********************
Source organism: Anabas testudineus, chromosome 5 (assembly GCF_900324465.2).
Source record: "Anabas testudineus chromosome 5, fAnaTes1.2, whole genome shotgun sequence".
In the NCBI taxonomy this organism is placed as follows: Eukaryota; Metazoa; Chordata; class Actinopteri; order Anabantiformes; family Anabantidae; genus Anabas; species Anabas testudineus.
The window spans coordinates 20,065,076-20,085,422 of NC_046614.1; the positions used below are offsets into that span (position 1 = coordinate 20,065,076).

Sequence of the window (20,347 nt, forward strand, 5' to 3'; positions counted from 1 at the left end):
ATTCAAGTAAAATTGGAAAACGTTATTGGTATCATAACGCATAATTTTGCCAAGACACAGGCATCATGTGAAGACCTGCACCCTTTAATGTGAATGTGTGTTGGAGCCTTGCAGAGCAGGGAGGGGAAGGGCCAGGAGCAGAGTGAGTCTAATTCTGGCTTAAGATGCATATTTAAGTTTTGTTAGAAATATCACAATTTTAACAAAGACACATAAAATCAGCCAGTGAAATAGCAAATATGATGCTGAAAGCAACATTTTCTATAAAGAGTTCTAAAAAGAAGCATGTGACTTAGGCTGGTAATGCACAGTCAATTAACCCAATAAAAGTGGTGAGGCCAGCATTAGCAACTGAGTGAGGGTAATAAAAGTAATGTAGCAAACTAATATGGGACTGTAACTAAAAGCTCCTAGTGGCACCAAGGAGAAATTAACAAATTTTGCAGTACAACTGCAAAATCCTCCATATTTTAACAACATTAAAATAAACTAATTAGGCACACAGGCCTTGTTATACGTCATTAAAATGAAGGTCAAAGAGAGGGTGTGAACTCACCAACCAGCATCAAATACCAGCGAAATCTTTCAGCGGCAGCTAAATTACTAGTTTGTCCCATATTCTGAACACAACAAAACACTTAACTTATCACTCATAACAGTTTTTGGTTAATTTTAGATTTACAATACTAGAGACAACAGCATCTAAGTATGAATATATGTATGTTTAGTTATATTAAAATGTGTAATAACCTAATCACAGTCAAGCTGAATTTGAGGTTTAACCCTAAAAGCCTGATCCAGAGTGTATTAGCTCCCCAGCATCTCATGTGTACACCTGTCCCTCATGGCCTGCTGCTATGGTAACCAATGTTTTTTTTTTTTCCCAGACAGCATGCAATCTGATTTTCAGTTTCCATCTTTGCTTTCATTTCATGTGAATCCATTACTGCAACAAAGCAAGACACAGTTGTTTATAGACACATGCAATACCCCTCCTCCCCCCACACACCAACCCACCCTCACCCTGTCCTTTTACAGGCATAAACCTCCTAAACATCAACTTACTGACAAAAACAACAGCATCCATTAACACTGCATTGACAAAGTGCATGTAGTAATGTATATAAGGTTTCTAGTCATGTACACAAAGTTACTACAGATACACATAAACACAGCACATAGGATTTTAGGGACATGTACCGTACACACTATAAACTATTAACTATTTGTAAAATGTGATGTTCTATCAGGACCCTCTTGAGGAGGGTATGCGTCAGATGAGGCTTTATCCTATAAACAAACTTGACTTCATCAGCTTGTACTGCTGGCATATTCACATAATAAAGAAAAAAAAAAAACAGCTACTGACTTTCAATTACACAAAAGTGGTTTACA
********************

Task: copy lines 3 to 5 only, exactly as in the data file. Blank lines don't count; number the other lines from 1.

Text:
In the NCBI taxonomy this organism is placed as follows: Eukaryota; Metazoa; Chordata; class Actinopteri; order Anabantiformes; family Anabantidae; genus Anabas; species Anabas testudineus.
The window spans coordinates 20,065,076-20,085,422 of NC_046614.1; the positions used below are offsets into that span (position 1 = coordinate 20,065,076).

Sequence of the window (20,347 nt, forward strand, 5' to 3'; positions counted from 1 at the left end):